Zulu nation closer to knowing next King after Queen’s passing
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Nongoma - The process to appoint the next King for the Zulu monarch following the passing away of Queen Mantfombi Dlamini-Zulu, 65, will unfold in the coming weeks.
The process is expected to take place after the burial Dlamini-Zulu who passed away on Thursday at Milpark Hospital in Johannesburg surrounded by her kids.
At the time of her passing, the Zulu monarch was observing a three month mourning period which was expected to end towards the last days of June this year.
A statement by the royal court said even though the date of the queen’s burial was yet to be decided, the next step would be appointing someone to take over the throne.
“The royal house is yet to meet and make preparations for the burial of the Queen, thereafter we will make announcements (regarding the burial). After the burial of the Queen, the royal house will convene another meeting to decide who will take over the throne after the passing away of the queen,” the royal court said in a statement.
This announcement is expected to calm the nerves of the Zulu nation after it emerged that despite showing a united face in public, there is an ongoing fight in the royal house about who should be next on the throne.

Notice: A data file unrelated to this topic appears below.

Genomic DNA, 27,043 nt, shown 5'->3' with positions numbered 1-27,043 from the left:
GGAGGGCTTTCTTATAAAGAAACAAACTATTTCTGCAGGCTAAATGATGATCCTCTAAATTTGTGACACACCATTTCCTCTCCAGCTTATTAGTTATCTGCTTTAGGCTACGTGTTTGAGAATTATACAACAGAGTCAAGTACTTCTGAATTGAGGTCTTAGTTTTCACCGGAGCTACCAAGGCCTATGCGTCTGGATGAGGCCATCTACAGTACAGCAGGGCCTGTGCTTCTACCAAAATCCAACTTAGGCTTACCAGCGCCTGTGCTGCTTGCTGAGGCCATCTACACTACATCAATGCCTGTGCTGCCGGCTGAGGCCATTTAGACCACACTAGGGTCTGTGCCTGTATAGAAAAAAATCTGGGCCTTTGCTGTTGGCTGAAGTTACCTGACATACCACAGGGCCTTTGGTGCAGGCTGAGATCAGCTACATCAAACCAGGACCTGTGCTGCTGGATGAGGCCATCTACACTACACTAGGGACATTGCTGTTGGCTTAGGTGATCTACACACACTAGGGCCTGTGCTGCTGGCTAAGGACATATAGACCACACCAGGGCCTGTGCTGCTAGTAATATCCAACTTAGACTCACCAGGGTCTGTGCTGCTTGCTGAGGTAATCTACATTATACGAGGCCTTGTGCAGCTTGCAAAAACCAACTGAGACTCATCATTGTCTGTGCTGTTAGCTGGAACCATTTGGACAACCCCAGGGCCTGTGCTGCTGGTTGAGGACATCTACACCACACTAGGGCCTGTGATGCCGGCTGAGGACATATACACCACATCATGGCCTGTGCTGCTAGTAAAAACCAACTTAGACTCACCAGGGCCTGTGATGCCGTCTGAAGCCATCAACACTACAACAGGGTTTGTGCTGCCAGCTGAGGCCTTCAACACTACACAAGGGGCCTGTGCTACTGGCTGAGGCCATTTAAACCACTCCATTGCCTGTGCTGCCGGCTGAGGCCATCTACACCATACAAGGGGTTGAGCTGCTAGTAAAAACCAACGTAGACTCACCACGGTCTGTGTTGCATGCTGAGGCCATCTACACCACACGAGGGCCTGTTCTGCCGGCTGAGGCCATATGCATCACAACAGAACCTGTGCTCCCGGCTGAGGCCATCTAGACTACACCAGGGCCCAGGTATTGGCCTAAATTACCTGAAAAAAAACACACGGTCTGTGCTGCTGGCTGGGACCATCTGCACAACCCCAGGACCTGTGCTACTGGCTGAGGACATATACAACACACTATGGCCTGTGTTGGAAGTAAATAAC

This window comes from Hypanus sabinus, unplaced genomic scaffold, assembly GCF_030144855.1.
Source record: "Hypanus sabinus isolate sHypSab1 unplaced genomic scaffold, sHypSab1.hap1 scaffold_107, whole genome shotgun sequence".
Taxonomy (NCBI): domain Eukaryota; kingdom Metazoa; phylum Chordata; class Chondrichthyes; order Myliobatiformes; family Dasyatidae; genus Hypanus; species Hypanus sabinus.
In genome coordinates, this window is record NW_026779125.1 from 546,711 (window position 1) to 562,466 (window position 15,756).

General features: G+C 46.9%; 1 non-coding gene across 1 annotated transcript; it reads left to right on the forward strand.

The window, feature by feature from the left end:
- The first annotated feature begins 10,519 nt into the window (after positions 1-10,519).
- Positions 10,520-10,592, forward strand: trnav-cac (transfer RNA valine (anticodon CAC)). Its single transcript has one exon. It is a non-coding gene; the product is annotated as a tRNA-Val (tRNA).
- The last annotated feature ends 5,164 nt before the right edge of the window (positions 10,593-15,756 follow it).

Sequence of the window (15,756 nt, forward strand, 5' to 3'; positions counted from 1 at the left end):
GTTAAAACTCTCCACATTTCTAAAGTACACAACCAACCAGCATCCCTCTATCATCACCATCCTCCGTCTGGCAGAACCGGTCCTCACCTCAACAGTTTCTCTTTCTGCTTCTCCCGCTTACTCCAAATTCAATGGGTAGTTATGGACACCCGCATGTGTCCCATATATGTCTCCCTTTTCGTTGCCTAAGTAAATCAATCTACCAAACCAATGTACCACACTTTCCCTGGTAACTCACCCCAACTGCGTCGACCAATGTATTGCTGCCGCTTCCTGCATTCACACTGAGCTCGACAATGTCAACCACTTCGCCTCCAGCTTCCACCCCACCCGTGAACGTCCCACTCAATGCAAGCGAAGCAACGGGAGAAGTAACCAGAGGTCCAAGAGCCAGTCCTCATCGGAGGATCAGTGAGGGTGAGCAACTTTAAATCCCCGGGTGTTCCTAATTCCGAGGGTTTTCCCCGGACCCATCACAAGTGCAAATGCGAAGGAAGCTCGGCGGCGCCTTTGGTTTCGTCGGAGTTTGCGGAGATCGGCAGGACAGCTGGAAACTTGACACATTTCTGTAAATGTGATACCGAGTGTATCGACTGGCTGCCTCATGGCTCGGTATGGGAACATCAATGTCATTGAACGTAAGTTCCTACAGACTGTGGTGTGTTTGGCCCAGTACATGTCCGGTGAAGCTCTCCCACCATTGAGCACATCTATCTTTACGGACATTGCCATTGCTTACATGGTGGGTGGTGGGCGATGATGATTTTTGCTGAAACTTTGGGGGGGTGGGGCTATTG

This was seen after a royal cabal recently issued a statement saying it has appointed someone to advise the late queen. That statement was later rebutted by Prince Mangosuthu Buthelezi, the nation’s traditional prime minister who said such statements are causing unnecessary confusion.
Meanwhile, mourning activities for the late queen who is the sister to the reigning eSwatini King Mswati III and daughter to the late King Sobhuza II are taking place at Khangela palace which is situated halfway between Nongoma and Pongola in northern KZN.
Her body is expected to come home on Saturday from Johannesburg.
As the mourning unfolds after the queen’s passing, the palace was a hive of activity with ordinary mourners moving in and out of the palace on Saturday morning. Among the mourners were a group of Shembe church worshippers who held their sacred Saturday prayer service inside the palace which is modelled along the Windsor castle of the British monarch.
By Saturday morning, no high profile mourner was seen walking into the palace, but there were expectations that later into the weekend, they would come. The district municipality of Zululand which houses Nongoma, the king's seat was busy setting up infrastructure in anticipation of welcoming more mourners. Among the infrastructure, they were setting up was providing water for the public and bringing in a fire fighting truck to be on stand by for emergencies.